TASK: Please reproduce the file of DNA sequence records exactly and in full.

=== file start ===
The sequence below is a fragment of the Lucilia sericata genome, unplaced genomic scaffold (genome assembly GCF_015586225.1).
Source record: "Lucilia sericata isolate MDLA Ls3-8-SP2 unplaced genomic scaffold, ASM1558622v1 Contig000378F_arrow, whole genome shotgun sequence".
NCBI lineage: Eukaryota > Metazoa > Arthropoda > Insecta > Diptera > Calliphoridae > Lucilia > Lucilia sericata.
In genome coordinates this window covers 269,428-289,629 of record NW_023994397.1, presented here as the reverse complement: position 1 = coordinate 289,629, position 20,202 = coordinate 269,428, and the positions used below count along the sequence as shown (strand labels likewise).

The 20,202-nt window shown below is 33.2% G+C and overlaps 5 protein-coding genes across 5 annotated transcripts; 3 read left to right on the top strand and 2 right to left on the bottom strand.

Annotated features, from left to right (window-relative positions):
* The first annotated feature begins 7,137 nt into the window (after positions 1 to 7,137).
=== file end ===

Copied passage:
The sequence below is a fragment of the Lucilia sericata genome, unplaced genomic scaffold (genome assembly GCF_015586225.1).
Source record: "Lucilia sericata isolate MDLA Ls3-8-SP2 unplaced genomic scaffold, ASM1558622v1 Contig000378F_arrow, whole genome shotgun sequence".
NCBI lineage: Eukaryota > Metazoa > Arthropoda > Insecta > Diptera > Calliphoridae > Lucilia > Lucilia sericata.
In genome coordinates this window covers 269,428-289,629 of record NW_023994397.1, presented here as the reverse complement: position 1 = coordinate 289,629, position 20,202 = coordinate 269,428, and the positions used below count along the sequence as shown (strand labels likewise).

The 20,202-nt window shown below is 33.2% G+C and overlaps 5 protein-coding genes across 5 annotated transcripts; 3 read left to right on the top strand and 2 right to left on the bottom strand.

Annotated features, from left to right (window-relative positions):
* The first annotated feature begins 7,137 nt into the window (after positions 1 to 7,137).